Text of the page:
In traditional Eng. accentual or accentual-syllabic verse the following feet are the most common:
iamb (iambic) x / (as in "destroy") anapest (anapestic) x x / ("intervene") trochee (trochaic) / x ("topsy") dactyl (dactylic) / x x ("merrily") spondee (spondaic) / / ("amen") pyrrhic x x ("the sea | son of | mists")
What are these accents? Look here.
Iambic and anapestic feet are called ascending or rising feet; trochaic and dactylic, descending or falling. Feet of 2 syllables are called duple feet; feet of 3, triple. Spondaic (except in sprung rhythm, q.v.) and pyrrhic feet are generally "substitute feet. Some prosodists recognize also a monosyllabic f. con- sisting of I stressed syllable. The exemplification of these feet by single words, above, of course distorts their nature: it is important to remember that f. divisions do not necessarily correspond to word divisions, and that the structure of a f. is determined contextually by the nature of the feet which surround it.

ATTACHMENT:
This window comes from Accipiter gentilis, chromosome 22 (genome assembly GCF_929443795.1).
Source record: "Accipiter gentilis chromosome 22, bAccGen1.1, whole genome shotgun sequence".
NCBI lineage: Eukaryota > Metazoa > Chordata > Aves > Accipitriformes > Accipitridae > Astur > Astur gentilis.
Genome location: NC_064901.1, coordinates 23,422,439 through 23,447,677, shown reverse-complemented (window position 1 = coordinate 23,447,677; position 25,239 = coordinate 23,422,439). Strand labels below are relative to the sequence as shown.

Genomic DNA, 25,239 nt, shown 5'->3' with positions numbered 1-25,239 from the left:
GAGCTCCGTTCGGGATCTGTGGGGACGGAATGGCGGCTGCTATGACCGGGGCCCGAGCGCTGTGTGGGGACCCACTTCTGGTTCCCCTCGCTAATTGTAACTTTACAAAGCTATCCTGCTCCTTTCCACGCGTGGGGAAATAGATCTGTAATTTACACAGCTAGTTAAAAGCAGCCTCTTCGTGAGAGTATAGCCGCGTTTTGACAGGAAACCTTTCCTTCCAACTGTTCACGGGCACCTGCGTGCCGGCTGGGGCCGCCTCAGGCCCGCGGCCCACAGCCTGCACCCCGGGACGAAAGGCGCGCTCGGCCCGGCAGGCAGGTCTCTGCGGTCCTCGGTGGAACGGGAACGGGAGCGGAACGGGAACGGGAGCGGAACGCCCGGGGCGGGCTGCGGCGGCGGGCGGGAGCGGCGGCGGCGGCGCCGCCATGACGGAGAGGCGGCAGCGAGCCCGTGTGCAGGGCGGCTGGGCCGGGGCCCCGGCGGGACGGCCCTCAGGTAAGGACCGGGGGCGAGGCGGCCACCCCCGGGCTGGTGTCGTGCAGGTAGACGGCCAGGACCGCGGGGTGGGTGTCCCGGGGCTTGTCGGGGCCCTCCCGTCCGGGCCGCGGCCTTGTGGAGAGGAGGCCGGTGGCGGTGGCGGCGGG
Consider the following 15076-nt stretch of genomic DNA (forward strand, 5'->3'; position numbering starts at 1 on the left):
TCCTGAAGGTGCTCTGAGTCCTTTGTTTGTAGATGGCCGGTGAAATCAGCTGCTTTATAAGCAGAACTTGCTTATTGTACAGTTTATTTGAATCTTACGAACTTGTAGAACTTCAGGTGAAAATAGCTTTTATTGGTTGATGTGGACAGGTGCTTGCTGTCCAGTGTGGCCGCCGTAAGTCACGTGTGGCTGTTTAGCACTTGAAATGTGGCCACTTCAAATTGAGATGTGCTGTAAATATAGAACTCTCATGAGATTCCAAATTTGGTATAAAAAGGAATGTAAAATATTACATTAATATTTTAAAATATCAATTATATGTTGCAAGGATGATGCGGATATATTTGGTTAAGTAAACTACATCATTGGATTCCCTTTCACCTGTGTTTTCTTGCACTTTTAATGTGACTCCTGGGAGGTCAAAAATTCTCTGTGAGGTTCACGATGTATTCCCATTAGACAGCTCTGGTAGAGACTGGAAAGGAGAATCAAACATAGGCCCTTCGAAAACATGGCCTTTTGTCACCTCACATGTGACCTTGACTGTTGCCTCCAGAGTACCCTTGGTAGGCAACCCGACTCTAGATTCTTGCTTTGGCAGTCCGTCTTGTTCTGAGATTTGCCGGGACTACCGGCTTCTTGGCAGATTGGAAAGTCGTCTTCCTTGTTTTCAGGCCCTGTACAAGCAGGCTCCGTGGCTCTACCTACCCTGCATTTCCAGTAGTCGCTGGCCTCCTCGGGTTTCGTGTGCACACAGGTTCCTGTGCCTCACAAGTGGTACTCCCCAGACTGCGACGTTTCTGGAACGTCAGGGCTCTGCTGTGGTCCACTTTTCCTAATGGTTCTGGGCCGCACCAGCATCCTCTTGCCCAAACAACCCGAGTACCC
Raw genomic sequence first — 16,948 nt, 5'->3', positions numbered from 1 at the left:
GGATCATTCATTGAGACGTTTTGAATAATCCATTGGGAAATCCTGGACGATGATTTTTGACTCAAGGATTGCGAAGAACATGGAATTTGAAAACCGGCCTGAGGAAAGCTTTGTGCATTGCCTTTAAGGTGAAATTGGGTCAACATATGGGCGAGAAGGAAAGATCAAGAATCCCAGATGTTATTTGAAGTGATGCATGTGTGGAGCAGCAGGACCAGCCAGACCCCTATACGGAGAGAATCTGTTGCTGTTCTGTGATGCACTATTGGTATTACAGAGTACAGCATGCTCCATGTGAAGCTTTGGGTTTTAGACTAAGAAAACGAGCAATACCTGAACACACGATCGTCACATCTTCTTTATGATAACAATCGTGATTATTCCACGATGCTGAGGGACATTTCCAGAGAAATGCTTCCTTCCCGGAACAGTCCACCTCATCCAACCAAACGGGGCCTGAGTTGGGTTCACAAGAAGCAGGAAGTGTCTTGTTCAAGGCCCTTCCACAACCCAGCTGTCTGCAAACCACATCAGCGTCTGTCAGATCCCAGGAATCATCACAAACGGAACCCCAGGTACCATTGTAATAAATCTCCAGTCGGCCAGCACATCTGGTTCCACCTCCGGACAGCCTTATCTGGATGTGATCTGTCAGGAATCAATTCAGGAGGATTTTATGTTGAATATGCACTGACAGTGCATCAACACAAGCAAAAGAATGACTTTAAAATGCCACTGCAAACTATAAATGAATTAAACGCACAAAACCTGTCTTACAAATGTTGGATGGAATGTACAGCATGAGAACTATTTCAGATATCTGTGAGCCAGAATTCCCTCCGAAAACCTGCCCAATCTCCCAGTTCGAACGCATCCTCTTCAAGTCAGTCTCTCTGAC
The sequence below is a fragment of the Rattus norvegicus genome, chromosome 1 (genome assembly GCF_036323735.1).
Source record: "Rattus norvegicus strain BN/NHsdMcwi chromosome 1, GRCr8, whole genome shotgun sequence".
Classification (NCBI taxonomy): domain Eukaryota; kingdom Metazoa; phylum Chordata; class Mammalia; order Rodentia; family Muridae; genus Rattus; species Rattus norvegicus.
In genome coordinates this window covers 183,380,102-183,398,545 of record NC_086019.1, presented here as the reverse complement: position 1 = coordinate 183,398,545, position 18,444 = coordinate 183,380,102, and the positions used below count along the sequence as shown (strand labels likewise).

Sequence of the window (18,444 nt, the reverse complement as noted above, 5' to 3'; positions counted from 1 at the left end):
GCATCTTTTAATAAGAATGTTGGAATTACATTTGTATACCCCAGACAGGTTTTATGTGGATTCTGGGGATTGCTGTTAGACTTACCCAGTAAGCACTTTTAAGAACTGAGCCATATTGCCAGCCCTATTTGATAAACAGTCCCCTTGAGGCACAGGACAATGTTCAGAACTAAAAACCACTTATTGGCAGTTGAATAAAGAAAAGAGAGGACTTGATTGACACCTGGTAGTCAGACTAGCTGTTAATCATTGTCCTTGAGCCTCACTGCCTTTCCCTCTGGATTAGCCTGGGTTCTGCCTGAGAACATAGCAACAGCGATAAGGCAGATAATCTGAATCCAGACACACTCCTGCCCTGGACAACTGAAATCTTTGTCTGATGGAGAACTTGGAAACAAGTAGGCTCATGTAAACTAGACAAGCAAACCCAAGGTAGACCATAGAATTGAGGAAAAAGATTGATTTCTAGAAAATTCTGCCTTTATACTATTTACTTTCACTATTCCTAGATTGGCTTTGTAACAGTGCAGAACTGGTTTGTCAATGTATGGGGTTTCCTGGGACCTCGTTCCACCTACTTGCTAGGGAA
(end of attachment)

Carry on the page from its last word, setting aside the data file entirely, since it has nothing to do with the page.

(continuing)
The f. bears a close resemblance to the musical bar: both are arbitrary and abstract units of measure which do not necessarily coincide with the phrasal units which they underlie. The major difference between them is that the bar always begins with a "stress."
It is perhaps unfortunate that the terminology of feet is borrowed from classical quantitative prosody, where practice is in general much more regular than in most Eng. verse and where "substitutions" are largely governed by rule rather than by whim or instinct. The Greek and Latin poets included feet such as:
amphibrach x / x bacchius x / / molossus / / / tribrach x x x
Document URL: http://www.english.upenn.edu/~afilreis/88/foot.html
Last modified: Wednesday, 18-Jul-2007 16:25:52 EDT